Nature's Destiny: How the Laws of Biology Reveal Purpose in the Universe

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9780684845098: Nature's Destiny: How the Laws of Biology Reveal Purpose in the Universe

While others search the skies for extraterrestrial life, Michael Denton has examined the recent discoveries in all the sciences to ask - Could life elsewhere be substantially different from life on Earth? Drawing on a staggering knowledge of physics, biochemistry, geology, and evolution, Denton builds a step-by-step argument for human inevitability. Life requires water, DNA, and protein; it can only flourish in an Earth-like environment. Building on these claims -which, until recently, were impossible to defend - Denton dares to address the boldest question of all - Is a homo sapien-like creature the only possible highly intelligent being in the universe?

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From Kirkus Reviews:

The author of Evolution: A Theory in Crisis (not reviewed) again confronts the notion that the presence of humankind is a random event in a random universe, asserting that ``the cosmos is uniquely fit for the specific type of life that exists on Earth.'' Denton, a New Zealandbased researcher in genetics and eye disease, begins with the discoveries of 20th-century physics and cosmology that support what the first modern scientists, such as Kepler and Newton, desperately longed for: evidence of design in nature. Without it, there could be no assurance of humankind's unique place in the universe. One such discovery has to do with the delicate balance between the relatively weak force of gravity and the strong nuclear force. If gravity were stronger the universe would be smaller, since it would have expanded less quickly. The mass of stars would also be smaller and their life spans much shorterlife, therefore, would not have time enough to develop. On the other hand, if gravity were weaker, stars would not form at all. Denton cites a number of eminent physicists to support his views, but what he really wants is to take the argument to biology, which as a field still holds the Darwinian view that ``life and man are fundamentally contingent phenomena.'' Denton is no creationist but argues that carbon-based life could never have formed without Earth's precise biology: No other liquid but water has the available permeability, thermal properties, and viscosity; the sun could not be further away or closer; and the distribution of various elements neatly corresponds to an environment most amenable to life in this or presumably any other corner of the universe. Denton is rather pedantic, driving the same point home again and again. And yet he makes a thorough and fascinating case, one that will no doubt anger those holding to the orthodoxies laid down by Darwin. (50 b&w illustrations, 15 b&w photos, not seen) -- Copyright ©1998, Kirkus Associates, LP. All rights reserved.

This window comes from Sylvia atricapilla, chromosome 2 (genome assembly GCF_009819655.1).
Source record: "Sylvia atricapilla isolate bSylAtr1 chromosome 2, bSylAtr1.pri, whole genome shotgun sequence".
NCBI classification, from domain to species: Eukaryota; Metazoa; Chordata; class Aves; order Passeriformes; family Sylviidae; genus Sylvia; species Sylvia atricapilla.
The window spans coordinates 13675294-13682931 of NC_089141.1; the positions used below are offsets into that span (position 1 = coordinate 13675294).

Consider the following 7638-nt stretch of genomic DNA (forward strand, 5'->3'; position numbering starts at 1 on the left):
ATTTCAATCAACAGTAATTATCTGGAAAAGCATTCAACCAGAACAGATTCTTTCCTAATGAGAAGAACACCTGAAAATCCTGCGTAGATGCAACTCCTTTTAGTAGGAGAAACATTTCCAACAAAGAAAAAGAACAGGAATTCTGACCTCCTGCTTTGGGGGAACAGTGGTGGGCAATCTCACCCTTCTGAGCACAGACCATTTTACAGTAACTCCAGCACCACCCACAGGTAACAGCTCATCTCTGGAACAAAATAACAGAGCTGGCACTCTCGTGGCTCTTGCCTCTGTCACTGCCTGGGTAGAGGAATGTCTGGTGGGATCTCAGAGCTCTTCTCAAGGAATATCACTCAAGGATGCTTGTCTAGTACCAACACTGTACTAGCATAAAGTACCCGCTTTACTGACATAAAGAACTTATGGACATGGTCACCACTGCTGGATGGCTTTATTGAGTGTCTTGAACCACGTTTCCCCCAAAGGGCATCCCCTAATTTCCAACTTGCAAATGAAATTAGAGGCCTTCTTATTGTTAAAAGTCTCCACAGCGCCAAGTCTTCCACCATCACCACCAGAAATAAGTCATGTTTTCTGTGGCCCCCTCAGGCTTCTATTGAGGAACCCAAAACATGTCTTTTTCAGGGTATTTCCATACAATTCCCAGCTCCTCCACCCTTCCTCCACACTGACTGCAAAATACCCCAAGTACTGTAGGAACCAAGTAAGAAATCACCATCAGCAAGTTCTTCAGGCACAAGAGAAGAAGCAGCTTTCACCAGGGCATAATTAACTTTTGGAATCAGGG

From Publishers Weekly:

New England biologist Denton continues the assault on Darwinian science, especially the theories of evolution and natural selection, that he began in Evolution: A Theory in Crisis. Here, Denton takes a page out of the work of 19th-century natural theologians like William Paley and 19th-century anti-Darwinian scientists like Robert Chambers to contend that, far from being random and without direction, the laws of nature operate by design. Moreover, says Denton, the design of the laws of the universe inevitably lead to one conclusion: "The entire process of biological evolution from the origin of life to the emergence of man was somehow directed from the beginning." Denton marshals a dizzying array of scientific evidence to bolster his conclusions. First, he examines the evidence from physics and chemistry for the inevitability that the development of a universe like ours would have the evolution of life as its goal. He discusses gravity, the nuclear energy levels of certain atoms, water, light, carbon, uranium and more as elements whose existence is perfectly orchestrated to usher human life onto the universe's stage. Denton then discusses evolutionary biology, arguing that the biocentric nature of the universe undermines the Darwinian principles of contingent natural selection. Denton's arguments are weakened by their circular nature (he assumes design in nature and proceeds to make pieces fit his argument whether they do so easily or not), but his prose is engaging and his insights are accessible to readers who lack a deep scientific background. In the growing debate over Darwin's theories, Denton's voice remains one of the most notable and compelling.
Copyright 1998 Reed Business Information, Inc.

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